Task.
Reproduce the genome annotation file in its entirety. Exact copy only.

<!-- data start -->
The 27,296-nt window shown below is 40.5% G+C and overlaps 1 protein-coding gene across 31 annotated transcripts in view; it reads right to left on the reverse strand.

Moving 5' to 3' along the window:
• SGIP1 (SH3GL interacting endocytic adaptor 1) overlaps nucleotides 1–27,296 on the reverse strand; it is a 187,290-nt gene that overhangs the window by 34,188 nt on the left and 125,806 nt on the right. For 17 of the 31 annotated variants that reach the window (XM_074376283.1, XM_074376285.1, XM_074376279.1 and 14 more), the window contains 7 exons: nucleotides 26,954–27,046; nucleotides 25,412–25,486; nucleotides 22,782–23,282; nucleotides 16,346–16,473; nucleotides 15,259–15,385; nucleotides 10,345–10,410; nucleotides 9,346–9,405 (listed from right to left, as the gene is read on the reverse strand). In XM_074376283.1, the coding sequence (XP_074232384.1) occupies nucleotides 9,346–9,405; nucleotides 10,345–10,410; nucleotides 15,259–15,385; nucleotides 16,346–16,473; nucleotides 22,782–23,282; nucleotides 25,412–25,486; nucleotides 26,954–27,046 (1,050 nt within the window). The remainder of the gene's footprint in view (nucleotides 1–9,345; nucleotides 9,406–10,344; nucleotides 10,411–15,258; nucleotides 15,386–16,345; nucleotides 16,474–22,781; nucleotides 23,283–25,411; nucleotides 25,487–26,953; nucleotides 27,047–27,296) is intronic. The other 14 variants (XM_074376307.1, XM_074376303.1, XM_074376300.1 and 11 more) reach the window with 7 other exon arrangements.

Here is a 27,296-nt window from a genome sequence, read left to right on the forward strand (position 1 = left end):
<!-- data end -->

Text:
The 27,296-nt window shown below is 40.5% G+C and overlaps 1 protein-coding gene across 31 annotated transcripts in view; it reads right to left on the reverse strand.

Moving 5' to 3' along the window:
• SGIP1 (SH3GL interacting endocytic adaptor 1) overlaps nucleotides 1–27,296 on the reverse strand; it is a 187,290-nt gene that overhangs the window by 34,188 nt on the left and 125,806 nt on the right. For 17 of the 31 annotated variants that reach the window (XM_074376283.1, XM_074376285.1, XM_074376279.1 and 14 more), the window contains 7 exons: nucleotides 26,954–27,046; nucleotides 25,412–25,486; nucleotides 22,782–23,282; nucleotides 16,346–16,473; nucleotides 15,259–15,385; nucleotides 10,345–10,410; nucleotides 9,346–9,405 (listed from right to left, as the gene is read on the reverse strand). In XM_074376283.1, the coding sequence (XP_074232384.1) occupies nucleotides 9,346–9,405; nucleotides 10,345–10,410; nucleotides 15,259–15,385; nucleotides 16,346–16,473; nucleotides 22,782–23,282; nucleotides 25,412–25,486; nucleotides 26,954–27,046 (1,050 nt within the window). The remainder of the gene's footprint in view (nucleotides 1–9,345; nucleotides 9,406–10,344; nucleotides 10,411–15,258; nucleotides 15,386–16,345; nucleotides 16,474–22,781; nucleotides 23,283–25,411; nucleotides 25,487–26,953; nucleotides 27,047–27,296) is intronic. The other 14 variants (XM_074376307.1, XM_074376303.1, XM_074376300.1 and 11 more) reach the window with 7 other exon arrangements.

Here is a 27,296-nt window from a genome sequence, read left to right on the forward strand (position 1 = left end):